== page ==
By Sally Hendrick

With protests happening this summer across the United States around racial equality issues, Shout Your Cause focused on education and discussion of tough topics, such as racial inequality. "White fragility" is a phrase that Robin DiAngelo based her famous book upon, and I wanted to explore its chapters to see what this concept was about. It helped me find a deeper meaning behind our country's racial divide.

Shout Your Cause Founder's Story

In case you don't know, I am a white woman who grew up in rural West Tennessee. White privilege is written all over my face, as we had well-to-do lives with housekeepers, cooks, and college educations. More on that will come in later posts and projects.

I always had this feeling that my life was meant for something more, something beyond the scenarios that played out with my family and peers in a small town with a strict delineation between black and white neighbors.

Shout Your Cause Facebook Group Members

From July to...

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COVID-19: The World Responds - Sally Hendrick interviews Alisha Morris about school cases

Alisha Morris, high school theater teacher, responds by gathering news on COVID-19 cases in schools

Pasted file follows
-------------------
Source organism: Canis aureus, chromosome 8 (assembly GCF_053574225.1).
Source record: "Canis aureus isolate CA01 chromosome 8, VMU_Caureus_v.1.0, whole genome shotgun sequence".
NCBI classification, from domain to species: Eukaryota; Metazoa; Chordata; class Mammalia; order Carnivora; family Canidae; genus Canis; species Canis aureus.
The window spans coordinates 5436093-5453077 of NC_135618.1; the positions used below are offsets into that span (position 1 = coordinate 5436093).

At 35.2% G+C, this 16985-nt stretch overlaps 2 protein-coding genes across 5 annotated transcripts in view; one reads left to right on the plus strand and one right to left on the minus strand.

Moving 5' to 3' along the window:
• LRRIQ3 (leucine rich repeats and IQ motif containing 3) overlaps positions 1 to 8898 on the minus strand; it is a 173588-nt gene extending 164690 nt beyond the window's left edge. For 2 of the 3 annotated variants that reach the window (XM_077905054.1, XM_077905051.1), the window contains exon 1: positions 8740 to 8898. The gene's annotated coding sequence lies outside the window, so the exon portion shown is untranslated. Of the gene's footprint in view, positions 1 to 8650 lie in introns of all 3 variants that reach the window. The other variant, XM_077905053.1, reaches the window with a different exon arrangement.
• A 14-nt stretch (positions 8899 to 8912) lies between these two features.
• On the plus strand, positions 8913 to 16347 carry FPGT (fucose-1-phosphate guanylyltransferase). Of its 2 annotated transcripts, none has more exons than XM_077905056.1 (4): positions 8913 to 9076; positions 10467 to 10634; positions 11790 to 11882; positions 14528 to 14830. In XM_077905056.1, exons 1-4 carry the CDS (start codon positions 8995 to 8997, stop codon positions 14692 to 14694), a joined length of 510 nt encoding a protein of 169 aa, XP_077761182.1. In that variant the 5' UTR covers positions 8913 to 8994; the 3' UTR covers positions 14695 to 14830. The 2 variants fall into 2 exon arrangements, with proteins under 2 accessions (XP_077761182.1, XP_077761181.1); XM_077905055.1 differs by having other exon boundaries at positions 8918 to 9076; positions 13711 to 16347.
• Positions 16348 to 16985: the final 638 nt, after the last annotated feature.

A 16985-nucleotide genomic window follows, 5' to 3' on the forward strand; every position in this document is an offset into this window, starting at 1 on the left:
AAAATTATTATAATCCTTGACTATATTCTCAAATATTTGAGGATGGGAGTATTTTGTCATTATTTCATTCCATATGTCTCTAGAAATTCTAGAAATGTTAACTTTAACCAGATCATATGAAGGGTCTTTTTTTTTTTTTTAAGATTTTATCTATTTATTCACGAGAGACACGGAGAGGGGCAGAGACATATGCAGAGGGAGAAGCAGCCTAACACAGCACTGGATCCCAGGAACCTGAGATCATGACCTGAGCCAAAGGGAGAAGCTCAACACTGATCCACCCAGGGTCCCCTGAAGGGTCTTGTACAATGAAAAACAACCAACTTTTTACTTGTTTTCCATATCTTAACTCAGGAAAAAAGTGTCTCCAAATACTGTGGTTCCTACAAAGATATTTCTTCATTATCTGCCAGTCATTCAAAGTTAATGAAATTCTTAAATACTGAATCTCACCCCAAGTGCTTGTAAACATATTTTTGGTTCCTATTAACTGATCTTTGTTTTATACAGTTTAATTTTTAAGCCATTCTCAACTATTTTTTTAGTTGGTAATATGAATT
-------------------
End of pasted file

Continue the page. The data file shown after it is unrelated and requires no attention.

This interview took place on August 31, 2020.

After joining a Facebook group about reopening Tennessee schools safely, I was tagged by Alisha Morris, a high school teacher in Olathe, Kansas who had spent a considerable amount of time gathering information of COVID-19 cases in schools across the country. She noticed that I was talking about collecting data, which meant we had something in common.

Alisha started gathering news articles in her local area and then expanded beyond that to other cities and towns across the country. Few articles about cases involving schools' faculty, students, and athletes were hitting the mainstream media as plans were forming up around opening for the fall semester. She saw an opportunity to pull information together to show how serious the pandemic was affecting reopening plans. 

Listen to this interview to hear the full...

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Nashville protests: A look back at May 30, 2020